THE HIPAA ‘DIRTY DOZEN’ – FIND OUT ABOUT THE MOST COMMON HIPAA VIOLATIONS
By Tod Ferran, CISSP, QSA
Time and time again we see many common HIPAA issues arise in both large and small entities. We’ve compiled a list of the most common HIPAA issues that can lead to violations that we see in the field – and most are relatively easy to fix. Take a look at the following list to see if your organization struggles with any of these common HIPAA violation examples.
Protected Health Information (PHI) or Other Sensitive Data in Plain Sight
Protected Health Information (PHI) in plain sight includes everything from passwords on sticky notes, to white boards with patient names and diagnostics, to billing/coding forms sitting on the receptionist’s desk where patients check-in. Sensitive data is everywhere. To evaluate your organization, start by walking through your facility as if you were a patient. Follow the patient flow through your organization. What can be seen at each step? Whether it is a training/policy update or privacy screens for computers, make the changes needed to prevent patients from seeing other patient information. Now consider what is left out overnight when janitorial staff comes through, or if there were a break-in. Be sure everything is locked up tight at the end of each day.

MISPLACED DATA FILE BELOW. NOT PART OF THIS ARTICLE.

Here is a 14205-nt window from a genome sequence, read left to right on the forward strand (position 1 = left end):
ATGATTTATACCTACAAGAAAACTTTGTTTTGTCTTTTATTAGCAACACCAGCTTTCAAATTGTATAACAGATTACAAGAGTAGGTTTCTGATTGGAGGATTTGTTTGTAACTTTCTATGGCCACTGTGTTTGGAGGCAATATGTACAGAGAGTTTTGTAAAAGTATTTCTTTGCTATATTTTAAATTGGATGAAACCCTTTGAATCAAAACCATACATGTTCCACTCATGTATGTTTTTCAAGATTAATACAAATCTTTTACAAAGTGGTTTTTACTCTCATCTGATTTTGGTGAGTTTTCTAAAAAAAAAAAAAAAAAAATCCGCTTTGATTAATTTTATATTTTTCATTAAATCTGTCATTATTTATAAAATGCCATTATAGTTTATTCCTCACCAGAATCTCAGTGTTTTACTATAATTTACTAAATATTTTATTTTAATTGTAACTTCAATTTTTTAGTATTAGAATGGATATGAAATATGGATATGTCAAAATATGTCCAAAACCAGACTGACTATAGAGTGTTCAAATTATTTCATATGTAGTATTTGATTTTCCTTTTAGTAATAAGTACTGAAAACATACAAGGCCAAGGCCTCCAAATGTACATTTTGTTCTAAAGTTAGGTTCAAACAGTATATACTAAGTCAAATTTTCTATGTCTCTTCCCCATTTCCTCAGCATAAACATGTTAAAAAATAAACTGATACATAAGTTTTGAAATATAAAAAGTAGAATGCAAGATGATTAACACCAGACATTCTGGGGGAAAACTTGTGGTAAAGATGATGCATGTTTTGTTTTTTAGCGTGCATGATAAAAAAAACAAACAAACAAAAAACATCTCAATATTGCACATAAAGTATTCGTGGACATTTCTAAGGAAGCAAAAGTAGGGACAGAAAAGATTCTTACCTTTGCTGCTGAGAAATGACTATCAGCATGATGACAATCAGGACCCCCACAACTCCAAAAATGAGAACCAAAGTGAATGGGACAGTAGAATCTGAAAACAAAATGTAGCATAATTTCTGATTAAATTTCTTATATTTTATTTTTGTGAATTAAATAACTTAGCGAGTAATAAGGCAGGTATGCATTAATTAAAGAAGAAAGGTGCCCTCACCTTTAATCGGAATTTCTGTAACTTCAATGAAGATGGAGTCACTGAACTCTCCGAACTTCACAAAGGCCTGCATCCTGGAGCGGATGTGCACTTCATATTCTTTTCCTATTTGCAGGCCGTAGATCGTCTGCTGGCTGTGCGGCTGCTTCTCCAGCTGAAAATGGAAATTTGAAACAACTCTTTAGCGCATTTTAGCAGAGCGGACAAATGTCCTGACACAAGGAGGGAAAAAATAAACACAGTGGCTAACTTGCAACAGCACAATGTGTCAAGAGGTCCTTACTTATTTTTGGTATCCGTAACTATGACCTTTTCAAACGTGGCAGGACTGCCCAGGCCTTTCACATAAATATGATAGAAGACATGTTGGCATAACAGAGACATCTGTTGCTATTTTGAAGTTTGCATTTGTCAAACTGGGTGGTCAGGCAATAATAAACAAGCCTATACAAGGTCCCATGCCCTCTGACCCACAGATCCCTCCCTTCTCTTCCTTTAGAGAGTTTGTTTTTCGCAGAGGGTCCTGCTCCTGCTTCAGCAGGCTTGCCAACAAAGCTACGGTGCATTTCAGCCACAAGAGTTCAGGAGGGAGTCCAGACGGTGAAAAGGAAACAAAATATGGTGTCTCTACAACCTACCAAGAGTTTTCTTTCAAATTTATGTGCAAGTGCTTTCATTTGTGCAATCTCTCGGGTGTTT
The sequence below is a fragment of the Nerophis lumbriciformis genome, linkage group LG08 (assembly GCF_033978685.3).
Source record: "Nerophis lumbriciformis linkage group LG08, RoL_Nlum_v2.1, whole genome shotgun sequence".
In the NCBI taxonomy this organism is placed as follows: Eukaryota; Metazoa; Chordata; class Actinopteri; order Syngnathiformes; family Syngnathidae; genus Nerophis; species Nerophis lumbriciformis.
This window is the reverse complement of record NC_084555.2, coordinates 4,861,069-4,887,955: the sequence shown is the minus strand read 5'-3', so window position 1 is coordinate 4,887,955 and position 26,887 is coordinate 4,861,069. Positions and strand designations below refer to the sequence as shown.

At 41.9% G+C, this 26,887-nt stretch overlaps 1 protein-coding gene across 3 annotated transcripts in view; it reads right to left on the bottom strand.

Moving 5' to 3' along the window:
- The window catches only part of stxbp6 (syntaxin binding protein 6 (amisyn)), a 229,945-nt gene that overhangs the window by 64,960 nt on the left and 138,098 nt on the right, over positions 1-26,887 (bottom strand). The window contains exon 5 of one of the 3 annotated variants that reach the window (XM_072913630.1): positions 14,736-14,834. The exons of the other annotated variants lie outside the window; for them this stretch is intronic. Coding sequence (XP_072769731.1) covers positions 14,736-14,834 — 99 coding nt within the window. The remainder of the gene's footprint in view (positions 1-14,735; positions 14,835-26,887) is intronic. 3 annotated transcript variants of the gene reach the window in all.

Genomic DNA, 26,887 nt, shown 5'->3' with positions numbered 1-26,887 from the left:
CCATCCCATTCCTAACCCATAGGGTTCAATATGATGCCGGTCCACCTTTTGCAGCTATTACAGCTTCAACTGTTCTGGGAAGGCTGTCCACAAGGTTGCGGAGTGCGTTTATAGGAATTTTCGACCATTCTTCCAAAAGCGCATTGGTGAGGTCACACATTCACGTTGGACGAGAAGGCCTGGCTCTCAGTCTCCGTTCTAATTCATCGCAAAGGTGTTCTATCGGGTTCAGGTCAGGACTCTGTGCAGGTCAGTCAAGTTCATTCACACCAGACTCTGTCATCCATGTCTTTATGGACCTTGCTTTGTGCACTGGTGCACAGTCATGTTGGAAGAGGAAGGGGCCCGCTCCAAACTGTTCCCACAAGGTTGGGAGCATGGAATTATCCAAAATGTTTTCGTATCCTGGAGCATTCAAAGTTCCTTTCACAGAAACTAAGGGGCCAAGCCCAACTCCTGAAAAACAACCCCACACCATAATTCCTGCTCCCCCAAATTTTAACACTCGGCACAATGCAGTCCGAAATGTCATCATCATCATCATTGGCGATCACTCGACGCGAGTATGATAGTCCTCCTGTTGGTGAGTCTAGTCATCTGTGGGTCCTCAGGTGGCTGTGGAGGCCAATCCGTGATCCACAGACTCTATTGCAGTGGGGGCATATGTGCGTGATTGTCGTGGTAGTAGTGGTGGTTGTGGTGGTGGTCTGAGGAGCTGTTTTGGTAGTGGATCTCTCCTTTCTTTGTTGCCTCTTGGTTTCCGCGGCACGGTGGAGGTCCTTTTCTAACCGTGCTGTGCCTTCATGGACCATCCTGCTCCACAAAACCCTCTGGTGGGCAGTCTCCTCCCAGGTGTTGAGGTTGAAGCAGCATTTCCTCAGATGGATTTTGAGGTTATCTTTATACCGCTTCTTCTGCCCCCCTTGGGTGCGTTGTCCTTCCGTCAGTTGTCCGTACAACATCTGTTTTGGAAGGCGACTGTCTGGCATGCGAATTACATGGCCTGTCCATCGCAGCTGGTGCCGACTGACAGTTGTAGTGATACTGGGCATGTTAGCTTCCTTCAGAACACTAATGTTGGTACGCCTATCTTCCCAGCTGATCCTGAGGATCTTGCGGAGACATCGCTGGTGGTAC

Missing or Incomplete Business Associate Agreements
Business Associate Agreements (BAA) are too often overlooked. Ensure your organization understands the definition of a business associate, and identify the business associates with which your organization engages. Be sure you have proper contractual agreements with them and monitor their HIPAA compliance. The next step in this process is to understand the risk that each of your business associates brings to your entity. Even if you believe they lower your overall risk, it will be highly dependent on the security controls they have in place with regards to the data you share with them.
Lack of Password Protected Screen Savers
Some entities have enabled screen savers but without forcing re-entry of the password. This is surprisingly easy to fix. For example, in Windows 8, open the control panel, then personalization and screensaver. Here you can enable the screen saver, change the timeout and check the box to ‘on resume, display logon screen’. If you are using a Windows domain controller, you can configure this using group policies once then push it to all systems.
Inadequate Security Awareness Training
Businesses usually do a good job of providing training opportunities for their staff within select individual roles, however many entities neglect cyber security awareness training for all staff members. Conduct a short 10- or 15-minute security awareness training every month to help keep security top-of-mind. Short and continuous security awareness training may be more effective than one annual two-hour training. Staff will retain more information and you gain the ability to leverage current events in the news that may impact your work environment.
No One Assigned as a Privacy and Security Officer